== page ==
Presented at the repeal377A press conference on Monday 22 Oct @ The Arts House
What we are presenting today – a parliamentary petition with over 2300 validated signatures collected in 3 days, an online open letter to the Prime Minister with over 8200 signatures collected in just over a week, and a video which has been ranked one of the top 100 most viewed News & Political videos on Youtube, is the result of an informal group of like-minded individuals, most of whom didn’t even know one another when the process was started.
The organic creation and development of the group is led by a common aim to urge for the repeal of section 377A, because of a common belief that it is inherently unjust and actively discriminates against a Singaporean minority because of their sexual orientation.
From the time we started this petition, we knew it would not be a numbers game. We represent a minority – a sexual minority. This is a group that has been oppressed and stigmatized against, in the law and through innumerable discriminatory policies. Despite advances in society, many still bear the brunt of their neighbors, friends, and family’s disapproval and intolerance. It’s no wonder many gays and lesbians are hesitant to put their names down on something which may mark them as criminals! Since they were born – homosexuals in Singapore have had the specter of 377A hanging over their heads, or as some have alluded, had a gun held to their heads – you’re not technically a criminal, but anything you do as one will make you one.
We expected to achieve a couple of thousand online signatories and 500 signatures for the petition – which would already have been a landmark achievement. Since this is a very informal effort, we did not have the benefit of an established “flock” to go to. But the response from the community at large not only surprised us, it completely overwhelmed us. We have collected over 8000 signatures for the open letter, and will be submitting 2319 signatures for the petition.
The show of support, the messages of hope and love would have moved any cynic to tears.
– An 18-year-old student asked for an extension of petition signatories’ deadline so that she could gather more signatures from her school mates. She came in with 70 signatures.
– 2 separate individuals, with no connection to each other and with no promoting, went out to collect 150 signatures EACH for the petition.
– Tan Bee Bee, 63, mother of 2 heterosexual sons, went out of her way to collect signatures from her “conservative peers”. She believed that she needed to do it “for a healthy attitude towards life”. She collected 5 signatures.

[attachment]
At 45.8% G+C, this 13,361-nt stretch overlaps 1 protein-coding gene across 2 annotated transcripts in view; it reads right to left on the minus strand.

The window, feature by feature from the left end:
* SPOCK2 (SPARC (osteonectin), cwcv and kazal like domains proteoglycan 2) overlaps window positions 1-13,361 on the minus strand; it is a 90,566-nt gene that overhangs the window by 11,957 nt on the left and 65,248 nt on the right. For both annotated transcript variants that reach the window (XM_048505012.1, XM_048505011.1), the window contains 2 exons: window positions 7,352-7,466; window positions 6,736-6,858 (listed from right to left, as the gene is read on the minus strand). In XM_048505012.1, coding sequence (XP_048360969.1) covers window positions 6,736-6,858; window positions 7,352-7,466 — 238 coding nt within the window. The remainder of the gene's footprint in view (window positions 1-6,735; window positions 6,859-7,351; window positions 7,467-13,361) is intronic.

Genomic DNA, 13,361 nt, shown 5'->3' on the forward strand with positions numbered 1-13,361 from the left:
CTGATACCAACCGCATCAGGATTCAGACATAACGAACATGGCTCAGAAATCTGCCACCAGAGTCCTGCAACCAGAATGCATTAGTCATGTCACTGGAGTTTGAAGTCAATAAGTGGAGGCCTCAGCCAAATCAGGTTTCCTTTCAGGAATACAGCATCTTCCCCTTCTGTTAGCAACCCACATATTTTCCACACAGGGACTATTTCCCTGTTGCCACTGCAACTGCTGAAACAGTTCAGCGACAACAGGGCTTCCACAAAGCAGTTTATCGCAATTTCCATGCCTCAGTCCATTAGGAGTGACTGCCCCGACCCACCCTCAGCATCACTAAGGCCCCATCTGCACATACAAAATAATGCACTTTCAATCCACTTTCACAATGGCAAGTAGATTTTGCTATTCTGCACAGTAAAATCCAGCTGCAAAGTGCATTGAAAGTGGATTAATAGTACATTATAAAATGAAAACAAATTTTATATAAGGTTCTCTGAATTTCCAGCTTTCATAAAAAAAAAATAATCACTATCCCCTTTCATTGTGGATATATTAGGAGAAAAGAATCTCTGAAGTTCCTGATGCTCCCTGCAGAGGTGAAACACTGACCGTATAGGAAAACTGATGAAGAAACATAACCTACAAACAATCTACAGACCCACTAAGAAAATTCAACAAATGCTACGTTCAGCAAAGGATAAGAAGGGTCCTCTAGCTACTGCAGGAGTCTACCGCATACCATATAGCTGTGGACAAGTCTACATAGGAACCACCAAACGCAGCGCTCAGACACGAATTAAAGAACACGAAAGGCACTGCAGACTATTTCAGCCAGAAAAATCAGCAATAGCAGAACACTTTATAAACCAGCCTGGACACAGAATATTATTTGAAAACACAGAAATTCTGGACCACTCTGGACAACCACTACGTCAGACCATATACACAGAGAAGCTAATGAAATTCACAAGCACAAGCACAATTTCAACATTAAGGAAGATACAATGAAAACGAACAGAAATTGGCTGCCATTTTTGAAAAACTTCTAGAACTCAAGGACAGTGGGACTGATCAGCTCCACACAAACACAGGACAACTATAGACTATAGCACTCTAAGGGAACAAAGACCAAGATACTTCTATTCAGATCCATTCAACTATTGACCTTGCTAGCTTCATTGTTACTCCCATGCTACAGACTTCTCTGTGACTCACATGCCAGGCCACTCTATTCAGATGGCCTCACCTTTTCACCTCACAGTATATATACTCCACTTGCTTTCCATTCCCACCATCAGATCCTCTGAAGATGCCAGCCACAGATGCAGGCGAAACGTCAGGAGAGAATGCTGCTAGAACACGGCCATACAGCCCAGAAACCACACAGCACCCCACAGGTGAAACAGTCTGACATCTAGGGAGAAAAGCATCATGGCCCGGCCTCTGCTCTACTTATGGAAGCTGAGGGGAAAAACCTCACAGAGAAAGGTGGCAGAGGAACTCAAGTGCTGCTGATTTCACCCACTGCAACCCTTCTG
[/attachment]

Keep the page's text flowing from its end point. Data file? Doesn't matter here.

– Various individuals who went everywhere with petition forms in their back pockets during the 3 days we had to collect signatures for the parliamentary petition.
– A Singaporean mother of two children drove over from JB having collected another two names to add to hers and her husband’s … giving the reasons that 1. Nobody would ask to lead a gay life by choice. 2. Hypocrisy to leave the law on the statute books as a threat to gay people 3. Straight people should support any action that protects vulnerable people from bullying bigots.
And above all – this is our message. The law is here to protect minorities. In Singapore today, religious and racial minorities enjoy freedom from discrimination and persecution because of the rule of law. We live in harmony because we recognize and respect the diversity within our society. Without this, Singapore would not be what it is.
Minister Mentor, Senior Minister and Prime Minister have all acknowledged that homosexuality is natural. Yet we have a law that criminalizes nature. Gay citizens should not be branded criminals by a vestigial law. They should not be subjected to the hate, vitriol and intolerance that has been directed at them by society.
To repeal 377 for heterosexuals, but not 377A for homosexuals is disingenuous and sets a precedent for discrimination. We are taking one step forwards, but two steps back.
Repealing 377A can be an educational tool, a way for our leadership to indicate to the rest of society that it is not alright to discriminate. Even as we respect each individual’s rights to their opinions and morals, this is a private matter and not how we conduct society. In the larger secular society, we need to be mutually respectful of our differences if we are to live harmoniously. If majority rule were practiced, blacks in the US would still be sitting at the back of public buses, and it racial and religious discrimination would be rampant in Singapore.
Singapore, in its relentless march towards progress for our nation, must not leave behind the hundreds of thousands of homosexual Singaporeans who have contributed to our nation building. We are as much a part of the social fabric here as anyone else.